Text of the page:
In the first part of this article series we took a look at the history of Microsoft Dynamics CRM as a product and how its evolutionary path from version 1.0 in 2003 to CRM 2011 had lead to the closing of the first chapter of Dynamics CRM and the beginning of a new era with CRM 2013. Next we’ll move on to discuss the effects that mobile computing has had on Dynamics CRM.
Mobile CRM concept: then and now
Mobile computing is not a very recent concept. The first mass production smartphone, Nokia Communicator, was released in 1996 – almost 20 years ago. Around this time, Microsoft was busy developing the Pocket PC variant of its Windows OS to cater for the range of devices that resembled traditional notebooks with their stylus driven user interfaces. As we can see from the image on the left, the target seemed to be making the mobile devices an applications it as close to a full PC equivalent as possible.
It took until the year 2008 that the world realized this wasn’t going to be the format of mobile computing that we would eventually adopt to be a part of our everyday life. When Apple’s App Store opened up for the iPhone that year, the concept of what a CRM application for smartphones should look like and how it should behave was essentially redefined at that moment. Now, considering the traditional three year release cycle of enterprise software, in the year 2008 Microsoft had just delivered CRM 4.0 into the market and they must have been pretty far in defining the scope of the CRM 2011 release already. This meant they wouldn’t exactly be the first ones to be riding on this new wave of mobility when it comes to CRM apps.
With no modern smartphone apps available from Microsoft themselves, the ISV’s naturally rushed to fill this gap and introduced a variety of mobile CRM products that made it possible to access Dynamics CRM data on a modern touch screen device. At one point the Microsoft Dynamics product team already announced that they would incorporate one of these ISV products into their core offering by branding it as an official Microsoft solution for mobile CRM. These plans were however later scrapped and Microsoft revealed that it had decided to build the required mobile clients in-house rather than acquire the technology from a third party.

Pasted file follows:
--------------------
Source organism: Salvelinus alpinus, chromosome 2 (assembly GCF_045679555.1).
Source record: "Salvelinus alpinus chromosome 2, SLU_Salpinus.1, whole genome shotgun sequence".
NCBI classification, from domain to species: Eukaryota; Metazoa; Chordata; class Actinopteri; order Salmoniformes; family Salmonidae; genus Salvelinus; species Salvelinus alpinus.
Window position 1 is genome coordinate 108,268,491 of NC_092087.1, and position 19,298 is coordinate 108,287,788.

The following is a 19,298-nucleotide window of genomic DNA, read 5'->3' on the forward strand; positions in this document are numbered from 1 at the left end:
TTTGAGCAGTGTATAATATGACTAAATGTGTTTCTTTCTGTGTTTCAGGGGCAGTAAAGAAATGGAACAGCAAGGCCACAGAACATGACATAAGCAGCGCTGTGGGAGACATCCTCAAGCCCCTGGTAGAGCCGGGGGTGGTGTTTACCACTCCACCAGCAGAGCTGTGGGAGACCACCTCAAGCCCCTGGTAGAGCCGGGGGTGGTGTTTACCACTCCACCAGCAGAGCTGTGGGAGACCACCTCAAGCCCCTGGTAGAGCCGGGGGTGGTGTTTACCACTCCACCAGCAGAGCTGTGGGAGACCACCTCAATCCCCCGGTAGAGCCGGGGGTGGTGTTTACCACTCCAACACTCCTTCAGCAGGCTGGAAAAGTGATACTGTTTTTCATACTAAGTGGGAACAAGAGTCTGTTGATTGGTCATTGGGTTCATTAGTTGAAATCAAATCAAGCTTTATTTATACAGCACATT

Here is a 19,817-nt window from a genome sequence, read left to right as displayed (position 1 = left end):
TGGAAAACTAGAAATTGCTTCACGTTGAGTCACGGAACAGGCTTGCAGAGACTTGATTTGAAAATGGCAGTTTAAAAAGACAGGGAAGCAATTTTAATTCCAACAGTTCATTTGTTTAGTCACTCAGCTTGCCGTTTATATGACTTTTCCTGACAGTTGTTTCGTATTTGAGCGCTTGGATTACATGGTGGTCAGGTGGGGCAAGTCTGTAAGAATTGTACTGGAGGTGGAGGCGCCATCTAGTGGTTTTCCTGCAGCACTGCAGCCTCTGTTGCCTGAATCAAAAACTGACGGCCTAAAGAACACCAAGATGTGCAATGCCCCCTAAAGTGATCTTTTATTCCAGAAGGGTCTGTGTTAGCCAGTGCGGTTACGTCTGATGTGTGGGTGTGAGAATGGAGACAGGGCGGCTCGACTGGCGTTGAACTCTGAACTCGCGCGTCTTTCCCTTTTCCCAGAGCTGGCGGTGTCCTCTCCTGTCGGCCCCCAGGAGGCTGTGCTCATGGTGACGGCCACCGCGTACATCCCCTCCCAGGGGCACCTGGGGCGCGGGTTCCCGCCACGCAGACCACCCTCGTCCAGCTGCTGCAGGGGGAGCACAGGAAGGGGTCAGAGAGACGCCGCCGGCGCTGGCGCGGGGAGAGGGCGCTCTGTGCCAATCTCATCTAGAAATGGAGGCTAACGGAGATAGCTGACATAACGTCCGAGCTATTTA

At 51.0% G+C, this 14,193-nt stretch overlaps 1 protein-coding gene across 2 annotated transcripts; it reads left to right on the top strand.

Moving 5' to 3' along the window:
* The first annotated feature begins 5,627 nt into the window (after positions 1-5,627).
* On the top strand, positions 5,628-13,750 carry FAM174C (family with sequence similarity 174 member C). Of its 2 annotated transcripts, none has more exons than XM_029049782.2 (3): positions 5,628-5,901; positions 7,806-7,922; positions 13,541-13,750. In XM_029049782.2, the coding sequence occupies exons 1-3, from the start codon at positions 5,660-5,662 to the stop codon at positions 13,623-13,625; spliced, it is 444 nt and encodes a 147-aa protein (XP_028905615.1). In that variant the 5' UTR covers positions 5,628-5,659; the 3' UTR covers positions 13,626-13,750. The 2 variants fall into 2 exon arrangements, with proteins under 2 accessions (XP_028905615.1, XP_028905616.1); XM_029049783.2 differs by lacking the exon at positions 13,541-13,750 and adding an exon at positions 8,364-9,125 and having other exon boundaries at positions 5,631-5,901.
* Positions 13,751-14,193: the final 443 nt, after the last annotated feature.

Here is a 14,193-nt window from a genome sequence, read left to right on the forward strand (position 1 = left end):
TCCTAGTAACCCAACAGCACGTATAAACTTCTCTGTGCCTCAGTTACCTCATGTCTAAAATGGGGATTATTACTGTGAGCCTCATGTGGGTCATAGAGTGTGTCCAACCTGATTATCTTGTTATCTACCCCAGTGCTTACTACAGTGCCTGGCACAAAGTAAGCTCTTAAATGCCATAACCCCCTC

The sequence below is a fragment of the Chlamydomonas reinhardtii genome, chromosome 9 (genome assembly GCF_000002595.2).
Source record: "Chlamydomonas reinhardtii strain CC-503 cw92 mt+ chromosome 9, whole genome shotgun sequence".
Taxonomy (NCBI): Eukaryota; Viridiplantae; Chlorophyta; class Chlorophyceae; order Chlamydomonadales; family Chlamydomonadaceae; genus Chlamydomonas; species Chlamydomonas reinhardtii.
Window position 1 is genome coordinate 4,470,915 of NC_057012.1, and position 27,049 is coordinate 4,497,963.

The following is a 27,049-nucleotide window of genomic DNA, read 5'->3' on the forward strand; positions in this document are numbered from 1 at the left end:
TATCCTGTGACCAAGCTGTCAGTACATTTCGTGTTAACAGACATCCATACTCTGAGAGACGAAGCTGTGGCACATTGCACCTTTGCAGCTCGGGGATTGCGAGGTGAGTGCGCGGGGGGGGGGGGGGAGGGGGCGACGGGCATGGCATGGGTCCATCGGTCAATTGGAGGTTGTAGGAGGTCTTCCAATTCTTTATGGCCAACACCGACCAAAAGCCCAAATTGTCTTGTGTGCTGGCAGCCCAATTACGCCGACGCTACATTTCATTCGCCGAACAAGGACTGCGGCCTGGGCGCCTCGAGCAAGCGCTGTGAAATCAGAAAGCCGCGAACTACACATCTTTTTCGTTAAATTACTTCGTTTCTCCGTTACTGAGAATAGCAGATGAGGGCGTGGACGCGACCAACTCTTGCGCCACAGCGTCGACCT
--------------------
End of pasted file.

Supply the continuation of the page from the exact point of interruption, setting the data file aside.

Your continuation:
The CRM 2013 release eventually introduced the official Mobile CRM apps from Microsoft. In addition to the Windows Phone and Windows 8 operating systems, there’s now solutions also for other popular mobile platforms. Let’s have a look at the current client matrix in more detail and see what this new landscape means for the CRM customizer.
CRM 2013 Client Types
The web client is most often referred to when discussing the re-imagined user experience of CRM 2013. With the cross-browser support introduced slightly ahead of this release, it is the most widely available client type, supporting the vast majority of browsers and platforms out there in the world of traditional computing. The new form layout makes good use of the wider screen resolutions, especially with the new tile based navigation bar having been moved to the top of the page.
Even in the age of mobile computing a great big portion of the CRM end users will still be working with a PC that has Microsoft Outlook installed for email messaging and calendar management. The CRM Outlook client has been a key selling point for Dynamics CRM since day one and it remains a critical component of the platform still today. However, you’ll notice that the traditional menus of the CRM Outlook client are now quite different from the web client experience that CRM 2013 delivers.
While there are also hints of a tile based UI present in the web client, the real touch optimized CRM user experience is delivered with the CRM for Tablets app. Despite of looking very much like a Windows 8 specific application, you can actually get an almost identical client for the Apple iPad and also selected Android tablets in the coming release.
Another touch based experience can be found in the pocket sized Microsoft Dynamics CRM Mobile app that’s available for the top 3 smartphone platforms, which are Android, iOS and Windows Phone. Compared to the CRM for Tablets app designed for a horizontal view of tiles and lists, the Mobile app is optimized to fit vertical screens as small as 3.5”. The feature set found in the smartphone version is much more limited than in the three other client types, with the focus being on quick viewing of data and some lightweight editing.
All of these four client types are available to the licensed Dynamics CRM user with no additional costs tied to the type of device being used. The tablet and phone applications will require an Internet Facing Deployment for the CRM server environment for external access from the public Internet, or CRM Online.
Let’s explore the differences between these client types to better understand what this selection of possible access methods means to the CRM system customizer.
Key Differences Between Clients